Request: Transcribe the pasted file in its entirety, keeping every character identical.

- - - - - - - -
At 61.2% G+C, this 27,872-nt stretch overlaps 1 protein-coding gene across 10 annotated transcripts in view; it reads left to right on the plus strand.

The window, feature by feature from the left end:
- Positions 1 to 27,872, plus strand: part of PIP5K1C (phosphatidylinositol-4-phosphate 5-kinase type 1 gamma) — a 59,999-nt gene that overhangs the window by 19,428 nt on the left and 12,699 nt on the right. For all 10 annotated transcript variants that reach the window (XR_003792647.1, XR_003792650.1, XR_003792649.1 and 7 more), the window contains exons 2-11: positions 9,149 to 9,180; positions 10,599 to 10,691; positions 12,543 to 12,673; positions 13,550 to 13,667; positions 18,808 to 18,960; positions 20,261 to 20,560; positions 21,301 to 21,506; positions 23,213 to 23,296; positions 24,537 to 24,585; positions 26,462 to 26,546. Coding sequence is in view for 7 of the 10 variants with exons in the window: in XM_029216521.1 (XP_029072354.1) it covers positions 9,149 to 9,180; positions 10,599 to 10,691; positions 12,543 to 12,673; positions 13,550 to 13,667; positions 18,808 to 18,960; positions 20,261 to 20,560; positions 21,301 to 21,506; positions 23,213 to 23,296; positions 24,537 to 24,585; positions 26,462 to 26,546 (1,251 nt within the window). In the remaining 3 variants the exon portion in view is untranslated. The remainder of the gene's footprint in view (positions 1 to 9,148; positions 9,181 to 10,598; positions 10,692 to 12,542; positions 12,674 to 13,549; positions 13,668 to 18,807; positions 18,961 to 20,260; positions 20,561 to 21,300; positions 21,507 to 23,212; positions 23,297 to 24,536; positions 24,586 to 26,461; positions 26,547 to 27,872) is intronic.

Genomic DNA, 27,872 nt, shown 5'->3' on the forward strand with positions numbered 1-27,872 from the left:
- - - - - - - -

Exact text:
At 61.2% G+C, this 27,872-nt stretch overlaps 1 protein-coding gene across 10 annotated transcripts in view; it reads left to right on the plus strand.

The window, feature by feature from the left end:
- Positions 1 to 27,872, plus strand: part of PIP5K1C (phosphatidylinositol-4-phosphate 5-kinase type 1 gamma) — a 59,999-nt gene that overhangs the window by 19,428 nt on the left and 12,699 nt on the right. For all 10 annotated transcript variants that reach the window (XR_003792647.1, XR_003792650.1, XR_003792649.1 and 7 more), the window contains exons 2-11: positions 9,149 to 9,180; positions 10,599 to 10,691; positions 12,543 to 12,673; positions 13,550 to 13,667; positions 18,808 to 18,960; positions 20,261 to 20,560; positions 21,301 to 21,506; positions 23,213 to 23,296; positions 24,537 to 24,585; positions 26,462 to 26,546. Coding sequence is in view for 7 of the 10 variants with exons in the window: in XM_029216521.1 (XP_029072354.1) it covers positions 9,149 to 9,180; positions 10,599 to 10,691; positions 12,543 to 12,673; positions 13,550 to 13,667; positions 18,808 to 18,960; positions 20,261 to 20,560; positions 21,301 to 21,506; positions 23,213 to 23,296; positions 24,537 to 24,585; positions 26,462 to 26,546 (1,251 nt within the window). In the remaining 3 variants the exon portion in view is untranslated. The remainder of the gene's footprint in view (positions 1 to 9,148; positions 9,181 to 10,598; positions 10,692 to 12,542; positions 12,674 to 13,549; positions 13,668 to 18,807; positions 18,961 to 20,260; positions 20,561 to 21,300; positions 21,507 to 23,212; positions 23,297 to 24,536; positions 24,586 to 26,461; positions 26,547 to 27,872) is intronic.

Genomic DNA, 27,872 nt, shown 5'->3' on the forward strand with positions numbered 1-27,872 from the left: